Sam A. Moak — The Legal Corner

The information in this column is not intended as legal advice but to provide a general understanding of the law. Any readers with a legal problem, including those whose questions are addressed here, should consult an attorney for advice on their particular circumstances.

Not having a prenuptial agreement can be a costly mistake, not just for the famed actor Johnny Depp, but for you as well. 

Depp, 52, and his wife of just 15 months, Amber Heard, 30, are in the middle of a divorce. Heard filed a divorce petition earlier last month, citing irreconcilable differences, and requested spousal support. Depp's response, according to The Associated Press, asked the judge to deny Heard's support request — and asked that Heard pay her own attorney's fees. The couple reportedly did not have a prenuptial agreement, which could leave Captain Jack Sparrow's treasure rife for plundering.

In a divorce, breaking up finances is hard to do. Hollywood is ripe with stories of stars splitting and dividing estates. But Depp could be a poster boy for a prenuptial agreement. If you were checking off the boxes to determine who should consider one, he pretty much has them all. 

Generally speaking, prenuptial agreements are an important consideration for:

(1) older couples, those who come into the marriage with assets (as Depp did with a reported $400 million);

(2) people who have children from prior relationships (as Depp does);

(3) people who expect future celebrity and significant income (as Depp could, despite dismal reviews of "Alice Through the Looking Glass").

Without a prenuptial agreement, the process of getting unhitched can lead to protracted and expensive legal battles, or result in a less-than-fair division of assets.

A multimillion-dollar net worth isn't required to benefit. Hammering out a prenuptial agreement, or for unmarried couples, a cohabitation agreement, can make sense for many regular folks. But, it requires people to think ahead and, in our instant gratification society, that hardly happens.

Take the case of older couples and those who are remarrying. A prenuptial agreement can protect your assets not just in divorce, but in death. Many jurisdictions prevent spouses from being disinherited, so a court could easily void provisions in a will that leaves everything to your kids from a prior marriage. But a prenuptial agreement could be worded to require your new spouse to waive their right to dissent or take an elective share in your estate.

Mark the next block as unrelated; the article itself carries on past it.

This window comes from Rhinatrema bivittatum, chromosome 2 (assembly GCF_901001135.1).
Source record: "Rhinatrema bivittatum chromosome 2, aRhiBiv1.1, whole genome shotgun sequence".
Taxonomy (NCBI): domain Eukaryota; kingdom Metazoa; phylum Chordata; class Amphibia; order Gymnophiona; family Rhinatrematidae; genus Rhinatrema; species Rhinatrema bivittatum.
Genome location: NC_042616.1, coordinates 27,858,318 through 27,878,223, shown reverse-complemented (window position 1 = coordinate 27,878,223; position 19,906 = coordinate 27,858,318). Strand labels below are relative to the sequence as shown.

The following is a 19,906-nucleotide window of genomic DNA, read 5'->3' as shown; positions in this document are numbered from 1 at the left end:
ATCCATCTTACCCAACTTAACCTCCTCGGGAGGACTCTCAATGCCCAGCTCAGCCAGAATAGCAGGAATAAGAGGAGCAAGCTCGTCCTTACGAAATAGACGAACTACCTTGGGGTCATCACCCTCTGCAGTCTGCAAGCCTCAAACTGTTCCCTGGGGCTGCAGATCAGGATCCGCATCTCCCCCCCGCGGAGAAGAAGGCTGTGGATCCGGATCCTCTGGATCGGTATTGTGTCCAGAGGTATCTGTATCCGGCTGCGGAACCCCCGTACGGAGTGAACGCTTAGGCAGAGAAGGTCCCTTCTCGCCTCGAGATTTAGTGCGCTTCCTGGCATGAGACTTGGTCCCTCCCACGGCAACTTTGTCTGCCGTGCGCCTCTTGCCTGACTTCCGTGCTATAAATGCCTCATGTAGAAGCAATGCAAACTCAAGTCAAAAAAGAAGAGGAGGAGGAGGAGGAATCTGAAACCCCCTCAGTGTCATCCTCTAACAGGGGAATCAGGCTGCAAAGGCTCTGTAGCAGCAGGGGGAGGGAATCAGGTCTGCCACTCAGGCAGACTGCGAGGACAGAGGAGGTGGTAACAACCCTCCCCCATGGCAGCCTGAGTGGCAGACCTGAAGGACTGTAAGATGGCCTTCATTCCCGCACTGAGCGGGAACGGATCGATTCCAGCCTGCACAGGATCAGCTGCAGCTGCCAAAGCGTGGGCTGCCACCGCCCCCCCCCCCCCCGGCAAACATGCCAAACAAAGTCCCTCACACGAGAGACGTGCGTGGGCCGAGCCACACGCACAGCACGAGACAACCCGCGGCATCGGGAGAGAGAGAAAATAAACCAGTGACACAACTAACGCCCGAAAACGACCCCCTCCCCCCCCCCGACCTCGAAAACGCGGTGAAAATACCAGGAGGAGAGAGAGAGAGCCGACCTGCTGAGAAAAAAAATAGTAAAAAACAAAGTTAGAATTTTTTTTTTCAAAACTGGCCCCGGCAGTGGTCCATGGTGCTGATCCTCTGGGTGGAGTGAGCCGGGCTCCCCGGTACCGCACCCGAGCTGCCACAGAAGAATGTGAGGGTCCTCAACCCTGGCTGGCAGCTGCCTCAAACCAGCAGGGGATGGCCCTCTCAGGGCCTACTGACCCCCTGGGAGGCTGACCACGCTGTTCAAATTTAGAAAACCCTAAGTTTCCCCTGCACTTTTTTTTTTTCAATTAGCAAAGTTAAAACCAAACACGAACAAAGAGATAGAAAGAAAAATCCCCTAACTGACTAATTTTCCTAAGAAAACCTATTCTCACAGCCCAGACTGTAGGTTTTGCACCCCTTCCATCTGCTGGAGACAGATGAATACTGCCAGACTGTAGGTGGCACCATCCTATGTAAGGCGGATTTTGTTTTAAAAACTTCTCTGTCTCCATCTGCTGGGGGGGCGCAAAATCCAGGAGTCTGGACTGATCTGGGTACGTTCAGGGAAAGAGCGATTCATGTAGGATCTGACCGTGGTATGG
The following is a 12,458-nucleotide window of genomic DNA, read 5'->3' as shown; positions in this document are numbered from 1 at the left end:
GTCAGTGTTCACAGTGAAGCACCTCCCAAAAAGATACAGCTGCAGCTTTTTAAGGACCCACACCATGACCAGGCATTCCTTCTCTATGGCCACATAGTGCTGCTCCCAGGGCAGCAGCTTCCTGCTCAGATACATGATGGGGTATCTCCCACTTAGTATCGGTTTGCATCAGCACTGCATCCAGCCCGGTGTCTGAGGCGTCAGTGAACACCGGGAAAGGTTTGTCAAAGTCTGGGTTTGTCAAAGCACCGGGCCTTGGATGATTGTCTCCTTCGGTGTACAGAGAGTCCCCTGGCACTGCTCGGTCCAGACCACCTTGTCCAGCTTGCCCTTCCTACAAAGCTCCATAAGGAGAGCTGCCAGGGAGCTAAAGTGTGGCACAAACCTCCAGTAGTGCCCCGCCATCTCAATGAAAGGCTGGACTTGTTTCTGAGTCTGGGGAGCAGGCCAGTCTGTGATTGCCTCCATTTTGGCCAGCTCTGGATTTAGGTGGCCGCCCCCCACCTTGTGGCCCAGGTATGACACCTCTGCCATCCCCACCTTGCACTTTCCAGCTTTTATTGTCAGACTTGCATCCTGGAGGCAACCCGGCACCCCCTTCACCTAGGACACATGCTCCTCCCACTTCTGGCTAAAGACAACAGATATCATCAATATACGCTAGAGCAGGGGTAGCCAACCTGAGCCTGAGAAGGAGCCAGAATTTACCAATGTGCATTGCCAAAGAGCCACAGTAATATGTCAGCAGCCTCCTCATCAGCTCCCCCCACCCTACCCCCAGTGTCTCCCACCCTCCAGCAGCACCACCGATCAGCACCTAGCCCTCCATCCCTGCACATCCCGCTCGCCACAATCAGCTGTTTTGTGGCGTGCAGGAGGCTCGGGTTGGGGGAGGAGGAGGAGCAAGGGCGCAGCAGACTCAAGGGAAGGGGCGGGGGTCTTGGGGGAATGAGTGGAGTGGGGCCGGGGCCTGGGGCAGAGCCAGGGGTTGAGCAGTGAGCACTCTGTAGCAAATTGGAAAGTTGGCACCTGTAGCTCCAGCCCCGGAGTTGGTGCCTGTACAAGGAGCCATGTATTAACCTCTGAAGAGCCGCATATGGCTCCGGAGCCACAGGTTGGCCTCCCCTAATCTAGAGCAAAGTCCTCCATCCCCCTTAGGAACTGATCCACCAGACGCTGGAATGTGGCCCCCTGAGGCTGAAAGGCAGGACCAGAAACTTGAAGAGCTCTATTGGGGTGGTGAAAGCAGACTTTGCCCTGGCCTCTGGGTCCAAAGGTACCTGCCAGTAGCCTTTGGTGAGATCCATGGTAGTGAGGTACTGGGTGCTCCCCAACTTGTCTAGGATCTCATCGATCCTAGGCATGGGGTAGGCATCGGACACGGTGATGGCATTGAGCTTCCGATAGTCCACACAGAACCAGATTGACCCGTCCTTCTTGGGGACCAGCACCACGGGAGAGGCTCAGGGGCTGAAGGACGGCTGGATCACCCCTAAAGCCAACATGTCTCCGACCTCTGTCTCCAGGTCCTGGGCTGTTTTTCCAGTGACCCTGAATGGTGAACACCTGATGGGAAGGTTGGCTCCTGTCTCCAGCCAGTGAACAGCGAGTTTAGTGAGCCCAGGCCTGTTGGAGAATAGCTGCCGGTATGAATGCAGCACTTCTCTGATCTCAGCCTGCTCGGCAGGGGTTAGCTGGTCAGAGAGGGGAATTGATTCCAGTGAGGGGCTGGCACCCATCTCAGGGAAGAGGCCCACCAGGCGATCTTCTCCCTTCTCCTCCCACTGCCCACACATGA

Prenuptial agreements are not just for the 1 percent anymore. For young couples, a prenuptial agreement offers the chance to hash out divorce related issues like joint efforts to pay off one partner's student-loan debt, or how a partner might be compensated for leaving the workforce to care for their children. With a prenuptial agreement, the two people can write their own deal at the beginning of the relationship, at a time when they are in love and looking out for each other. 

But what if you couldn’t wait and are already married? Postnuptial agreements are generally harder to come by. Despite what advice some may receive, the law already favors postnuptial agreements, so you should seek the advice of an attorney. 

If you find yourself in a second marriage situation, with grown children or perhaps both of you have young children or significant separate assets or debts, then you should defiantly seek an attorney who is trained and familiar with estate planning and probate matters. But be aware. It is like negotiating a contract and both parties should have their own legal counsel.  

Attorneys are prohibited from giving legal advice to both sides of the agreement, be it prenuptial or postnuptial. While it may take some of the romance out of the union, the advice your attorney provides will assist you in making sure your plan meets your goals.

Sam A. Moak is an attorney with the Huntsville law firm of Moak & Moak, P.C. He is licensed to practice in all fields of law by the Supreme Court of Texas, is a Member of the State Bar College, and is a member of the Real Estate, Probate and Trust Law Section of the State Bar of Texas.

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